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Double Vision

October 1, 2004
Bush says the market is improving. Kerry says it's troubled. The candidates offer similarly contrasting proposals for job creation. Get a rundown of the candidates’ positions on four job-related issues: 1.) Tax policies that would increase employment2.) Education and skills training3.) Partnerships with employers 4.) Offshoring The two candidates have different opinions on many labor and tax issues, though both generally support free-trade policies.
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When Women Rise

September 7, 2004
Cigna's $2 million annual commitment to recruiting and developing executive women is based on business strategy, not political correctness. It's an approach supported by research that says companies with the highest representation of women have better financial performance.
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Shopper's Special

September 3, 2004
Analysts who study Trader Joe's, a quirky specialty grocery chain, attribute its success to its ability to make money by saving money. It uses private labels instead of brand names, deals directly with producers to cut out middlemen, rents cheap real estate for its stores and keeps the square footage small. Another secret to Trader Joe's success is its helpful employees. They know how to move groceries, which boosts store margins.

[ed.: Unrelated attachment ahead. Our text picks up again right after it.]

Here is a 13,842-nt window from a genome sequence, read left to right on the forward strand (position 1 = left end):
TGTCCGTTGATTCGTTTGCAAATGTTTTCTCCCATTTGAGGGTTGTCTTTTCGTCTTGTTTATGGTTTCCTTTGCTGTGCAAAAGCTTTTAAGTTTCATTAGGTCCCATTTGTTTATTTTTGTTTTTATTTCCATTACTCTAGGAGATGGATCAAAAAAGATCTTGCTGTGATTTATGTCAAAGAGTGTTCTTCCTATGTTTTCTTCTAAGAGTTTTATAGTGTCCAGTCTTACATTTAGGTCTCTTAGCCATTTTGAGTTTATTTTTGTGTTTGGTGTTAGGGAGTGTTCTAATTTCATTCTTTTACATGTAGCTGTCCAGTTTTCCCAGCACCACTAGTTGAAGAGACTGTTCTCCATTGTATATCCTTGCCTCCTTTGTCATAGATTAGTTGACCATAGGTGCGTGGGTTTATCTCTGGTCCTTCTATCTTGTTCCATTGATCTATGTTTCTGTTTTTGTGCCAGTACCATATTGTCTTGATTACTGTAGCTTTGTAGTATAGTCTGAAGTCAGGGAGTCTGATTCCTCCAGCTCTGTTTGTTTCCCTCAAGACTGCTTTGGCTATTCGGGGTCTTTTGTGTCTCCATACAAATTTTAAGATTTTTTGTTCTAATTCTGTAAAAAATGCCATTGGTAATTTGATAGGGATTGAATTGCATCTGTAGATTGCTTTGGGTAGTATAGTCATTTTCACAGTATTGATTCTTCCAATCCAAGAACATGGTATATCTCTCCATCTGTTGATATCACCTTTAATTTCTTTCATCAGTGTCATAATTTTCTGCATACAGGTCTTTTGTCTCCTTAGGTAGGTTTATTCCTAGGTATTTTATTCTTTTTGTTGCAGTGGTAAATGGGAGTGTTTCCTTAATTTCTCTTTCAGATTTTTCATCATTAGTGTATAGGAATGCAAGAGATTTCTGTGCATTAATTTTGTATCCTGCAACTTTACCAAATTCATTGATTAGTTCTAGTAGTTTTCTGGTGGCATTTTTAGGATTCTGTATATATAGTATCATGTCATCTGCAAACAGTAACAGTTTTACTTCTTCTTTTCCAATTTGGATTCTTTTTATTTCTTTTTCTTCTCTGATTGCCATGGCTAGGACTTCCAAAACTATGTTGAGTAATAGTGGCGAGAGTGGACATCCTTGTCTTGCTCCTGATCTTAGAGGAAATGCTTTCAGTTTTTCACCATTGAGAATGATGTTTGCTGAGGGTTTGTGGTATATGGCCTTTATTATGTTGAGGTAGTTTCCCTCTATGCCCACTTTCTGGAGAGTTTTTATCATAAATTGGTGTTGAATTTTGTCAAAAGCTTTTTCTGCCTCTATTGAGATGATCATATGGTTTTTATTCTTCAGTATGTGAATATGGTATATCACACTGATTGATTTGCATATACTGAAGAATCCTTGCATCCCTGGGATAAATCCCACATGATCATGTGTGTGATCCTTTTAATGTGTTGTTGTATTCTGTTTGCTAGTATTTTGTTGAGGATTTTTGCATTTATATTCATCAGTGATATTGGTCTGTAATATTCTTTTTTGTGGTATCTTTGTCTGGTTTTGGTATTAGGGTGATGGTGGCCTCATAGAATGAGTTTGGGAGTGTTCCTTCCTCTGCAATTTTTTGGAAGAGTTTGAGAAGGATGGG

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A Fallout Shelter

August 3, 2004
An overview of how Aramark Refreshment Services ensures that new hires show up on the first day of work. Says VP Tony Petrucci: “We have to counter the counteroffers, make them feel like they’re a part of the family before they start, and work to overcome the emotions that come with changing jobs.”
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Hilton Tries to Clone the Model Employee

August 2, 2004
Hilton has been trying to achieve good customer service through the use of assessment, training and rewards programs. The result: the chain is perched atop the American Customer Satisfaction Index for lodging, generates a high amount of revenue per available room, and has received several positive recommendations by stock analysts.
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Temps at the Top

July 30, 2004
While still considered a niche industry, interim-executive staffing is becoming increasingly common for companies seeking new tools to spur change and to achieve rapid results. Top-level temporary CEOs, CFOs and CIOs can cost as much as $77,000 a month, but experts say the experience and ability that companies receive for the money can save them millions in the long run. The right interim hire can sometimes make the difference in a company's surviving a crisis period intact.
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